I received the invite email on Thursday 9th October which was right on the eve of a personal anniversary that always leaves me feeling upset and down. I got up early that morning to go swimming but as always I checked my emails to see if there was anything important that I had to deal with that day. I was not expecting to get through to the next stage of Target Tokyo due to my gender Identity (IOC rules prohibit transsexuals from competing in any sport until two years after surgery) and the fact that I am a club shooter. When I read the email I had to refrain from shouting with joy (it was 6am!!!) and dancing around the room.
Two weeks before the trials I put out a press release to the local media about what I was doing so see if I could get some publicity (that way I could show that I was able to get publicity for myself) and maybe sponsorship. At least two sources picked up the story and ran it, Kent Sports news which is an internet based company and my local paper the Sevenoaks Chronicle. I did an interview with the Chronicle and they sent round a photographer for a photo-shoot. If I get to an Olympic Games as an athlete (I still find it hard to call myself an athlete) I will be the second person from my village and employee of Brands Hatch to become an Olympian. The other person is Olympic gold medallist from Sochi, Lizzy Yarnold.
We had to be at Bisley (which is 60 miles from where I live) by 8am to sign on. So after a light breakfast and a cup of tea we set off at 6:30 to face the dreaded M25. For a change it was behaving and we arrived at the Lord Roberts Centre about an hour later. Before going in to the Centre I checked my messages that I had on my phone (it had been going crazy on the drive to Bisley) and all of them were good luck messages from friends and colleagues.
My group’s first exercise was at the semi outdoor range next to the small bore rifle range. We had 30 minutes to complete the exercise. It was split into three sections the first part was on a standard sized blank target at 10 meters. The idea was to see how well you could group with no aiming point. The next target was a black line about an inch wide and the idea was to get all of your pellets into the black line in as small as group as possible and the third target was a standard 10 meter target and again the aim was grouping. In fact this was the aim of the whole day, it was grouping and coachability that was the aim not high scores. The first part of our group did their exercises and then it was my turn. By this time I was a bag of nerves but as soon as I got onto the firing line a strange calmness came over me and I did my exercises in 5 pellet batches and timed myself to give me 10 minutes on each exercise. At the end of my exercises I was happy with my groupings. After we had finished the coach asked me to stay behind. ‘Here we go I thought’, but he asked some to get a LP2 match pistol for the lady to have a go on. I realised that he was talking about me so I waited while the pistol was brought to the range and aired up. On a blank target I was asked to repeat Exercise 1 with the Steyr LP2 Match Pistol using the Olympic one handed stance. This really put me on the spot as I was now using a strange pistol that wasn’t zeroed or set up for me and the grip shelf was way too high for my hand to fit in comfortably but within a few pellets I was getting a nice tight group of about ½ to ¾ inch. The coach said not to worry about my age as shooting is not an age related sport and that I could still get to the Olympics if I was in my 70’s. I was also asked if I was willing to switch to the full Olympic 10 meter discipline if I was selected to go further to which I answered yes of course.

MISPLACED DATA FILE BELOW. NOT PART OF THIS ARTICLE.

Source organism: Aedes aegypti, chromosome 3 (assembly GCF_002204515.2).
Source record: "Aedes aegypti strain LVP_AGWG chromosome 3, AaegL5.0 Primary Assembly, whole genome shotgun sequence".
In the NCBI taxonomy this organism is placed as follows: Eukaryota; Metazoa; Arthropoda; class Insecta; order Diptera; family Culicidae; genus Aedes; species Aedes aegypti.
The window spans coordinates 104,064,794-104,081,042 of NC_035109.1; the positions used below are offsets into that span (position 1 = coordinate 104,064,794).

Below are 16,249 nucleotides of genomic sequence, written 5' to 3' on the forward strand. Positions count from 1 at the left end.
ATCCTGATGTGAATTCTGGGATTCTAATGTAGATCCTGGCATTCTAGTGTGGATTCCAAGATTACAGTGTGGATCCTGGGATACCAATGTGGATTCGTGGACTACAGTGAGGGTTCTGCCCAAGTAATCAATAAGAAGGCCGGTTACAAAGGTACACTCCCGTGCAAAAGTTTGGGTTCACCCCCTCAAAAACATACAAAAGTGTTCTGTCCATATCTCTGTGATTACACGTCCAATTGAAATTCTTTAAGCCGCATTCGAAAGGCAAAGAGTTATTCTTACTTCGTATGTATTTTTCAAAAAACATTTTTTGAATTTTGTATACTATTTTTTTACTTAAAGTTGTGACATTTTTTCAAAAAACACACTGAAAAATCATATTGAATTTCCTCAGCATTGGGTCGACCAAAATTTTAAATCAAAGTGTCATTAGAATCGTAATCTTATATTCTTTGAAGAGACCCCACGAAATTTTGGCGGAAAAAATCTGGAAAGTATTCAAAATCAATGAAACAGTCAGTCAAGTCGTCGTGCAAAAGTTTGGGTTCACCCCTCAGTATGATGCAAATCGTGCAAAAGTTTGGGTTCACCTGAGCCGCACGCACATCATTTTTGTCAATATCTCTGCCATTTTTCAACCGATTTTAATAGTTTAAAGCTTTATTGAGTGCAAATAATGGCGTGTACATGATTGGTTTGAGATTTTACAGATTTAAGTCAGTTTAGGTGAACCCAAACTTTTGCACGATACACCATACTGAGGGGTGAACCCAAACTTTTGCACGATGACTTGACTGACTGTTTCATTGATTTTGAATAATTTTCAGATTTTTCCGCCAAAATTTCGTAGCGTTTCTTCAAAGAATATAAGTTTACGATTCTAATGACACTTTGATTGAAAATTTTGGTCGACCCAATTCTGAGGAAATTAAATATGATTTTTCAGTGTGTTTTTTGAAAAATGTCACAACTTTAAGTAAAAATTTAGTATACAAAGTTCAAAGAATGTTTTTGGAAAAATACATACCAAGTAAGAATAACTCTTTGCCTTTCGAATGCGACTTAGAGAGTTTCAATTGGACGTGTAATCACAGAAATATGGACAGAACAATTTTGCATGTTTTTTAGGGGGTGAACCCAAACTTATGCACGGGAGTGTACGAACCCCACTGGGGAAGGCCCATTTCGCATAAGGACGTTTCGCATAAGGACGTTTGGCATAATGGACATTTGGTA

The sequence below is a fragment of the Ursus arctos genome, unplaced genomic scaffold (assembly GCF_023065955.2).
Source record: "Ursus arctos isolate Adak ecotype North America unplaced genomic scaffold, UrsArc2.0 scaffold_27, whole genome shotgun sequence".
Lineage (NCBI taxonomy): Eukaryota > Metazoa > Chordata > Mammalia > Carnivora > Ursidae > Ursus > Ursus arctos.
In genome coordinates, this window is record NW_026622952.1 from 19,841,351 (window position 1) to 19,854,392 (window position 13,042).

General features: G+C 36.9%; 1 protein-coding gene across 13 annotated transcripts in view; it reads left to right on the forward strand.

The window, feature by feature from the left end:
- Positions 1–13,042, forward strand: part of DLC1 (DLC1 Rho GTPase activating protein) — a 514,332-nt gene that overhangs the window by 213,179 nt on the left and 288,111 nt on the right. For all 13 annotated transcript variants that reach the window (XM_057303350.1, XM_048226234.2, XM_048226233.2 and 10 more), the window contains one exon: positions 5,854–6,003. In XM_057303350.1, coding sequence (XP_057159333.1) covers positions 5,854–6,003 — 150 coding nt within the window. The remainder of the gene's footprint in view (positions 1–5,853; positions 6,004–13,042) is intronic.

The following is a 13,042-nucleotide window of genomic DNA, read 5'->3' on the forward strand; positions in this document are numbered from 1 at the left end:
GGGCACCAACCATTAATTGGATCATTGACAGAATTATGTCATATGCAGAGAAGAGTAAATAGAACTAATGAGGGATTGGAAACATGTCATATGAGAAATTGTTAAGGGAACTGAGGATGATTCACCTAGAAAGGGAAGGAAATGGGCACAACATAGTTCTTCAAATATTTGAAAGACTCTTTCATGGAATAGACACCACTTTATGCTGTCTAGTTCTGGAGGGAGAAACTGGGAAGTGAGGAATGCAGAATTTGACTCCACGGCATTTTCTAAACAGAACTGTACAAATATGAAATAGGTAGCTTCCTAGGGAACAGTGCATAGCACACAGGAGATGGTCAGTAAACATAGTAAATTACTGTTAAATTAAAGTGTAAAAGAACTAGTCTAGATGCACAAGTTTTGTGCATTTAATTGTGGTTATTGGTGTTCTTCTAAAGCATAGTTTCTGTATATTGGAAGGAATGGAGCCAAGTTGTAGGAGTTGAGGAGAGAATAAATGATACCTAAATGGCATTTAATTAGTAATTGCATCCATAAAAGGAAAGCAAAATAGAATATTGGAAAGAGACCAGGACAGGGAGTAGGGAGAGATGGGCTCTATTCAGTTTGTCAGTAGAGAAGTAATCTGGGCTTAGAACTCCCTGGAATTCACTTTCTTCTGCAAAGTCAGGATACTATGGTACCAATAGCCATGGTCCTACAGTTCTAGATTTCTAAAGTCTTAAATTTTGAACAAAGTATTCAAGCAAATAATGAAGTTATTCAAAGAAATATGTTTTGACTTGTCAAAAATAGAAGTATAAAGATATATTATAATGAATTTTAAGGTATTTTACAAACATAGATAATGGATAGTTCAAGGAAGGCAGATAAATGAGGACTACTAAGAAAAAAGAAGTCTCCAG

The last stage was aimed to see how we could shoot under pressure with a simulated 20 shot match in 30 minutes i.e. an Olympic Final simulation. We were allowed 20 minutes to sight in but as we had been shooting for an hour on the neighbouring range in identical conditions I just shot 5 pellets mainly o save air as my air bottle developed a leak at the filling handle when I tried to fill my pistol so I hoped that I had enough air in the gun for 20 shots.
I re-joined Glynn in the reception area. Unfortunately he couldn’t get any photographs of the event as only Target Tokyo staff and the shooters were allowed into the range area and there was no spectator facilities. Since I was gagging for a brew and something to eat we made our way nearby Box Hill and Rikers cafe for a hot dog, coffee and relax before hitting the magic roundabout home. When I got home I had to prepare my pistols for another 4 matches (I won both the HFT matches and came 3rd in the and 4th in the Metal Plates matches) the next day plus make sure my medals and beret were ready for the Remembrance Act I was leading at my gun club.
On 19th November I got the results of the day and I was told that I hadn’t been selected for the next phase. Yes I am disappointed and upset but that is sport. This is not the end of my Olympic dream by any stretch of the imagination. I am a determined girl and I am determined to represent Great Britain in shooting. It might not be in air pistol as I am taking up clay pigeon shooting in the New Year and currently getting my Shotgun Certificate. I am only 43 so there is still 4 or 5 Olympics in which I could compete in and I do aim to be in one of them and make history as the first openly transgender Olympian and medallist in shooting.